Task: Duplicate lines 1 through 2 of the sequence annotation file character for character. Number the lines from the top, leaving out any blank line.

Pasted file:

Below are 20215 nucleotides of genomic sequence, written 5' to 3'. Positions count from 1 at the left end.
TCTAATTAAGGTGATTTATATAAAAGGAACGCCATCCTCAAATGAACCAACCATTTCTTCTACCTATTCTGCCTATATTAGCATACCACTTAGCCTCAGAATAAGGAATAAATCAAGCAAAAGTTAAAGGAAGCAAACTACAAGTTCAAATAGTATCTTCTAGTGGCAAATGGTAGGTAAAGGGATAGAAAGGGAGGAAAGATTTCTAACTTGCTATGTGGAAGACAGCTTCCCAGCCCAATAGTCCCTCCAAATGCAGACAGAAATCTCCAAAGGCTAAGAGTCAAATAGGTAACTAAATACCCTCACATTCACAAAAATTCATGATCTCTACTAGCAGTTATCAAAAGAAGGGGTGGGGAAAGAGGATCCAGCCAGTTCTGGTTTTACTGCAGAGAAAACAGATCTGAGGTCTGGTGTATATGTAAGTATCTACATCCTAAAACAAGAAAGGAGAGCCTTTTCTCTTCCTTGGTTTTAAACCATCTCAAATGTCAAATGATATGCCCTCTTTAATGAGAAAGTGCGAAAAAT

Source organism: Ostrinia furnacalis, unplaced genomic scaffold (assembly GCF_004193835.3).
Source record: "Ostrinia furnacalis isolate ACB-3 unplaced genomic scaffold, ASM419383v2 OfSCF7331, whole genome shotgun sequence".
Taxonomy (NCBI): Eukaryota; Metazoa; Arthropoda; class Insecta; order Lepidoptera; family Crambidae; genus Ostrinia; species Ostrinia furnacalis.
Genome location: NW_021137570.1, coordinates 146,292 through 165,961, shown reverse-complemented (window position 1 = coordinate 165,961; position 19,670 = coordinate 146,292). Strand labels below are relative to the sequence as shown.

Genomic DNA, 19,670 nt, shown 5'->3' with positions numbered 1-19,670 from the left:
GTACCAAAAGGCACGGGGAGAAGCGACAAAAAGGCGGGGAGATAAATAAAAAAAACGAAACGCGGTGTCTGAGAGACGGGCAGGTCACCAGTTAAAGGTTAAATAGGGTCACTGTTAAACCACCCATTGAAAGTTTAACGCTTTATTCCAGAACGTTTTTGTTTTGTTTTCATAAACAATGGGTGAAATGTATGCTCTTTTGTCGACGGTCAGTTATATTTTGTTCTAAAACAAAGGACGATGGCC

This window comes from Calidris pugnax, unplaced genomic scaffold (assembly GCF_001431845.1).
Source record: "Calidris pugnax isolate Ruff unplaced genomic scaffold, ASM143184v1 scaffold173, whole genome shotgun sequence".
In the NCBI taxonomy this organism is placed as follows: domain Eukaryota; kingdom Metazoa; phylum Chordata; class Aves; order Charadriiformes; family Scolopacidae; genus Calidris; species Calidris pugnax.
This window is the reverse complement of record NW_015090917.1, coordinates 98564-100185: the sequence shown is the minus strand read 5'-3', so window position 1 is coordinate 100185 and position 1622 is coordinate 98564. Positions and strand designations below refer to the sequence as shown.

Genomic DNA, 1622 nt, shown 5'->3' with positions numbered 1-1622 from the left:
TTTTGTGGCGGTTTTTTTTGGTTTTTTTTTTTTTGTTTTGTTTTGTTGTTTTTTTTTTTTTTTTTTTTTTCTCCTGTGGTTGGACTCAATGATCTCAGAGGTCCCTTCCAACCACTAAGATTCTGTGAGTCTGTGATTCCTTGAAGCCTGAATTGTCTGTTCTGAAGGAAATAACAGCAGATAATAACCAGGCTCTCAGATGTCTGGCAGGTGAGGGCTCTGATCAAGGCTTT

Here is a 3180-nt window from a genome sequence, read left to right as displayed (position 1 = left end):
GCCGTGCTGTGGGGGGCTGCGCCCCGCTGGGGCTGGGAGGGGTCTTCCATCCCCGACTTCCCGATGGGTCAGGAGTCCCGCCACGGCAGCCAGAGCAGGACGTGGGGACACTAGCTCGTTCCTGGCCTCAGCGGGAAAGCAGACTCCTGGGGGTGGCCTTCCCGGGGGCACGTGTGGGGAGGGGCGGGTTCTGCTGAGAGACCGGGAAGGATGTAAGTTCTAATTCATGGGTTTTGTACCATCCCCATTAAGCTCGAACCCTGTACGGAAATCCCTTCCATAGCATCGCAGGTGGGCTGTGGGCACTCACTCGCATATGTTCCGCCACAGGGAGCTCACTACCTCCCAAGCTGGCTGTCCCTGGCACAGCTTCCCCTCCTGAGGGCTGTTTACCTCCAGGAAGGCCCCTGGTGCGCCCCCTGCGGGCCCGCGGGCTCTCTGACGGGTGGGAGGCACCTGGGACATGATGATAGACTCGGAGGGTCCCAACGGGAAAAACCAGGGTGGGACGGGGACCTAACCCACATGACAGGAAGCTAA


Below are 20215 nucleotides of genomic sequence, written 5' to 3'. Positions count from 1 at the left end.
TCTAATTAAGGTGATTTATATAAAAGGAACGCCATCCTCAAATGAACCAACCATTTCTTCTACCTATTCTGCCTATATTAGCATACCACTTAGCCTCAGAATAAGGAATAAATCAAGCAAAAGTTAAAGGAAGCAAACTACAAGTTCAAATAGTATCTTCTAGTGGCAAATGGTAGGTAAAGGGATAGAAAGGGAGGAAAGATTTCTAACTTGCTATGTGGAAGACAGCTTCCCAGCCCAATAGTCCCTCCAAATGCAGACAGAAATCTCCAAAGGCTAAGAGTCAAATAGGTAACTAAATACCCTCACATTCACAAAAATTCATGATCTCTACTAGCAGTTATCAAAAGAAGGGGTGGGGAAAGAGGATCCAGCCAGTTCTGGTTTTACTGCAGAGAAAACAGATCTGAGGTCTGGTGTATATGTAAGTATCTACATCCTAAAACAAGAAAGGAGAGCCTTTTCTCTTCCTTGGTTTTAAACCATCTCAAATGTCAAATGATATGCCCTCTTTAATGAGAAAGTGCGAAAAAT